There is a light rain this morning. On my way to the Cathedral I spotted two Japanese men with packs and walking sticks looking a bit bewildered. All of the way from St. Jean are yellow arrows showing the way. The arrows stop when you arrive at the Historic town of Santiago. I beckoned to them and they greatfully followed me to the Cathedral. When we rounded the last corner they released a loud sigh followed with a bow and thank you in Japanese.
The lesson today from Father Joe was the more one loves the more significant the pardon. I believe this concept will require me to think and study more in the near future.
My walking is improving on level paved surfaces. I am not risking walks on cobble stone streets. There appears to be a custom along the way. I noticed that many Pilgrims leave coins on the small shelves formed by the stone work in cafes. I noticed the coins are from all different countries. It may be a form of civilized graffiti.
Since today is Sunday, I am going to look for a special dinner. I wish everyone a peacefull Sunday.
June 13, 2016
This is my last day in Santiago. There were a wide variety of people at Mass this morning. Norway,Denmark, Holland,Ireland,Scotland,South Africa, Canada Germany and the US. One lady from Orlando was quite distraught over the terrorist attack there.
Along the way, yellow arrows guide us in the right direction no matter if there is rain, wind or sun. There are people with quite different reasons for being on the journey. Some are here for the exercise. Others have spiritual goals. Father John used the arrows analogy in his homoly to represent our path through life. To stay on our life path we must follow the right path no matter what life throws at us and to help others no matter their purpose. That hit home for me.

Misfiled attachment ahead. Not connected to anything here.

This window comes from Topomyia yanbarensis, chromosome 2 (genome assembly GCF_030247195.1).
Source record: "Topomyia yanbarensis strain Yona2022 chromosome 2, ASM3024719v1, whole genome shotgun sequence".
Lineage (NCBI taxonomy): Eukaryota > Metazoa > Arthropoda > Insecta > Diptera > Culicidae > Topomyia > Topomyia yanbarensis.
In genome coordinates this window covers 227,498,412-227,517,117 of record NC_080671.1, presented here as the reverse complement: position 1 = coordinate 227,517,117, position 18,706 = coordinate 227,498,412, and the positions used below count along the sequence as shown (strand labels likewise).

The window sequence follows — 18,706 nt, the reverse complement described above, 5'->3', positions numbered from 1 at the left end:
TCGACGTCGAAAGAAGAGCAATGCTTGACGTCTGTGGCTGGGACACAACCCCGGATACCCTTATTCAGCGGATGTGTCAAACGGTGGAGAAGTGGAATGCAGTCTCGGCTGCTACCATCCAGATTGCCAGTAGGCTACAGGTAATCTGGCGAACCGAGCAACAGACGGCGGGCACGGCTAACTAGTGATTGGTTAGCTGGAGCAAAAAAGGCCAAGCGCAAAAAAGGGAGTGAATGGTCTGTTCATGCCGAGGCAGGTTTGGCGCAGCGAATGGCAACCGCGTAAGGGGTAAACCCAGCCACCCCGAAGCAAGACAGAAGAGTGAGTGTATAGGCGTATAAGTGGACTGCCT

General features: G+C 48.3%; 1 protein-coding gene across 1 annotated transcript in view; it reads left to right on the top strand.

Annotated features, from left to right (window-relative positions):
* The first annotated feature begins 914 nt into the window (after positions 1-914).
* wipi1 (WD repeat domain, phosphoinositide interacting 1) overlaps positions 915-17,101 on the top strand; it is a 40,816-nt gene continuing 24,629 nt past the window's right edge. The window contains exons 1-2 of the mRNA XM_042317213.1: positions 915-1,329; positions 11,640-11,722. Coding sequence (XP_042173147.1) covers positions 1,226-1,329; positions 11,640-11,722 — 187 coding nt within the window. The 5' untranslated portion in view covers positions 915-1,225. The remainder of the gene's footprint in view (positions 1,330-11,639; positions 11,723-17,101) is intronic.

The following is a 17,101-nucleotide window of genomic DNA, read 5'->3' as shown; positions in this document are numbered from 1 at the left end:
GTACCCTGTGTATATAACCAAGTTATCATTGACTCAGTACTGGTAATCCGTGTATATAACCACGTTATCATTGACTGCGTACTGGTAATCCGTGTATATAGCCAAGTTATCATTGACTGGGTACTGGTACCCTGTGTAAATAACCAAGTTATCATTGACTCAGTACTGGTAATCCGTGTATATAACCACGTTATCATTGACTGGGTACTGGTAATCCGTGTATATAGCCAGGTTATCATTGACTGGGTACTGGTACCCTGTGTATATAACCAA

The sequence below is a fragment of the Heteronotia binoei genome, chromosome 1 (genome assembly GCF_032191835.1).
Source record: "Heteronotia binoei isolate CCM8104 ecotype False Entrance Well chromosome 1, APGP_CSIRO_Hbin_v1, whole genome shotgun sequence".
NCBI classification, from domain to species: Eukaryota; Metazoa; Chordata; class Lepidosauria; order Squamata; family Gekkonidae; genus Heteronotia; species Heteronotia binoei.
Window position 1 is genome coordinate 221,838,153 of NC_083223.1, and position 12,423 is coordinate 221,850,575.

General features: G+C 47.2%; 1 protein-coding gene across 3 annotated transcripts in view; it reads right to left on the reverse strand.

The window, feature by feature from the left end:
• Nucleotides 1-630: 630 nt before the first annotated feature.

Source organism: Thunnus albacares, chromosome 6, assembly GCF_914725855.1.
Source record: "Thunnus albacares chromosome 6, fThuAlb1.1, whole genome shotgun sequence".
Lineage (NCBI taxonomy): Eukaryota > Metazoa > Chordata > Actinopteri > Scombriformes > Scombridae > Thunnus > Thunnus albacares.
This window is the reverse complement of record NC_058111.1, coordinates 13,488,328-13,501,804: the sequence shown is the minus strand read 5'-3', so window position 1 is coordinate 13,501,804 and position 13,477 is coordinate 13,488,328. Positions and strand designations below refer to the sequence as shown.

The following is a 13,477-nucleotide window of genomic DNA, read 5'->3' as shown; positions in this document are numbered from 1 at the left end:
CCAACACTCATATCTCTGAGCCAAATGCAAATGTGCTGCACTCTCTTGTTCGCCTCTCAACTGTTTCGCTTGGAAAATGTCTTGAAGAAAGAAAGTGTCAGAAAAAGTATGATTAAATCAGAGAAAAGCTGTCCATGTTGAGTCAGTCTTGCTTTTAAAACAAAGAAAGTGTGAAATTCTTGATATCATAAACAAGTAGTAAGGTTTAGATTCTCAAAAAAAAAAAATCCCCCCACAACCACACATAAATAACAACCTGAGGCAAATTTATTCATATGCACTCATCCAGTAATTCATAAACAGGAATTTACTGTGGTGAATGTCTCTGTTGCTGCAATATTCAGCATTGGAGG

There are many people traveling the way that beat cancer, have cancer or are walking in the name of others with cancer.There was a time here after I fell that I wanted to hobble home. I rested a day so I could figure how to get out of the back country of Spain. Father Seamus suggested I rent a car and drive to Santiago for those who would not be able to experience any of this. That motivated me to move towards the last 20% of the trail and finish on foot.
I have taken many photos of Santiago and the inside of the Cathedral. The pipe organ is amazing. It took 5 photos to capture the essence of it. I will put the photos on CD's and send them to Father Seamus. I will leave and spend 2 days in Madrid and then fly home to my High School reunion.
June 14, 2016
Santiago must have been sad to see me leave. It was misting as I left for Madrid. I met a lady originally from San Luis Valley in Colorado, now from Santa Rosa, CA. Good thing! She spoke Spanish. The no change train changed. The 5 hour train ride allowed me to see a wide variety of terrain and climate. The western part is hilly with lots of rain. Many hardwood trees. It looked like the old farms of New England. You can see where marginal fields fenced with stone rows have grown over with trees and shrubs. There were low but steep mountains next to that was grazed. That was followed by, as we went easterly, with small fields of grain with some grapes. This looks like eastern Kansas well watered. Large fields of hay, small grains, corn and potatoes.
Madrid is a fairly large city from what I have seen so far. I hope to explore more tonight and tomorrow.